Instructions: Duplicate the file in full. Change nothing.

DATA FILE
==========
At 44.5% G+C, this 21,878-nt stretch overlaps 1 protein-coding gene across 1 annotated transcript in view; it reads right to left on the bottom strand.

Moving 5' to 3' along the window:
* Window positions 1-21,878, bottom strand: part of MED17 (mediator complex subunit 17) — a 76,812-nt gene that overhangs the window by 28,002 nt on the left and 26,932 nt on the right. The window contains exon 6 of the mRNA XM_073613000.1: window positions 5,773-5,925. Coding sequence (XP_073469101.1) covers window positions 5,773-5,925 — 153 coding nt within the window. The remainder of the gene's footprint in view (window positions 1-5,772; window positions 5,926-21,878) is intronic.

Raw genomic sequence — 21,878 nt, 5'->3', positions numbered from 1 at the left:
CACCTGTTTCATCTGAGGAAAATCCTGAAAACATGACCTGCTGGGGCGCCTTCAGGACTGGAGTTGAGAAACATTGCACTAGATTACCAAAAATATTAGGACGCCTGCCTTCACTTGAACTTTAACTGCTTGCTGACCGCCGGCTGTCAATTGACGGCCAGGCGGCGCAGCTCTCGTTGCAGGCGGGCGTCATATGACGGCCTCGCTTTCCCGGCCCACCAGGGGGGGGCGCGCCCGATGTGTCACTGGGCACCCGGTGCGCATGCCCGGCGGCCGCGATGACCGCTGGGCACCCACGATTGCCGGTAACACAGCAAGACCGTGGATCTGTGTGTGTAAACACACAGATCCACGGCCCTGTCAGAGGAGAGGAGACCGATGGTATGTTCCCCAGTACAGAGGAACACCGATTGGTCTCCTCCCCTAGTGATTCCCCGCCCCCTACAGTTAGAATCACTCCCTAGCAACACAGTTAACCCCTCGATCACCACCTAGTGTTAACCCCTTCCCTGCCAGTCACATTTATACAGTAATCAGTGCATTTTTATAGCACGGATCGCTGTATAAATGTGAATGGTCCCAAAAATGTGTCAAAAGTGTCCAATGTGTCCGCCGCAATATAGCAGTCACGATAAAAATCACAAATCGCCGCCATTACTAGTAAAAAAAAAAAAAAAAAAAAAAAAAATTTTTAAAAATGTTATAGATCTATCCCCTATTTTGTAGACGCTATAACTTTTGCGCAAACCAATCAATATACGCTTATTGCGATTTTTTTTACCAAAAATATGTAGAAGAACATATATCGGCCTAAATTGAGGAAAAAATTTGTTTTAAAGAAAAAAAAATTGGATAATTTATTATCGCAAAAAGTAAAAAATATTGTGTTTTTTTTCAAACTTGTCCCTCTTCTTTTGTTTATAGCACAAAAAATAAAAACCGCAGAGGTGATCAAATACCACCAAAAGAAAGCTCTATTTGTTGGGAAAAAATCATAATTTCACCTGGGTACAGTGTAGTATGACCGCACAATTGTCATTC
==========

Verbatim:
At 44.5% G+C, this 21,878-nt stretch overlaps 1 protein-coding gene across 1 annotated transcript in view; it reads right to left on the bottom strand.

Moving 5' to 3' along the window:
* Window positions 1-21,878, bottom strand: part of MED17 (mediator complex subunit 17) — a 76,812-nt gene that overhangs the window by 28,002 nt on the left and 26,932 nt on the right. The window contains exon 6 of the mRNA XM_073613000.1: window positions 5,773-5,925. Coding sequence (XP_073469101.1) covers window positions 5,773-5,925 — 153 coding nt within the window. The remainder of the gene's footprint in view (window positions 1-5,772; window positions 5,926-21,878) is intronic.

Raw genomic sequence — 21,878 nt, 5'->3', positions numbered from 1 at the left:
CACCTGTTTCATCTGAGGAAAATCCTGAAAACATGACCTGCTGGGGCGCCTTCAGGACTGGAGTTGAGAAACATTGCACTAGATTACCAAAAATATTAGGACGCCTGCCTTCACTTGAACTTTAACTGCTTGCTGACCGCCGGCTGTCAATTGACGGCCAGGCGGCGCAGCTCTCGTTGCAGGCGGGCGTCATATGACGGCCTCGCTTTCCCGGCCCACCAGGGGGGGGCGCGCCCGATGTGTCACTGGGCACCCGGTGCGCATGCCCGGCGGCCGCGATGACCGCTGGGCACCCACGATTGCCGGTAACACAGCAAGACCGTGGATCTGTGTGTGTAAACACACAGATCCACGGCCCTGTCAGAGGAGAGGAGACCGATGGTATGTTCCCCAGTACAGAGGAACACCGATTGGTCTCCTCCCCTAGTGATTCCCCGCCCCCTACAGTTAGAATCACTCCCTAGCAACACAGTTAACCCCTCGATCACCACCTAGTGTTAACCCCTTCCCTGCCAGTCACATTTATACAGTAATCAGTGCATTTTTATAGCACGGATCGCTGTATAAATGTGAATGGTCCCAAAAATGTGTCAAAAGTGTCCAATGTGTCCGCCGCAATATAGCAGTCACGATAAAAATCACAAATCGCCGCCATTACTAGTAAAAAAAAAAAAAAAAAAAAAAAAAATTTTTAAAAATGTTATAGATCTATCCCCTATTTTGTAGACGCTATAACTTTTGCGCAAACCAATCAATATACGCTTATTGCGATTTTTTTTACCAAAAATATGTAGAAGAACATATATCGGCCTAAATTGAGGAAAAAATTTGTTTTAAAGAAAAAAAAATTGGATAATTTATTATCGCAAAAAGTAAAAAATATTGTGTTTTTTTTCAAACTTGTCCCTCTTCTTTTGTTTATAGCACAAAAAATAAAAACCGCAGAGGTGATCAAATACCACCAAAAGAAAGCTCTATTTGTTGGGAAAAAATCATAATTTCACCTGGGTACAGTGTAGTATGACCGCACAATTGTCATTC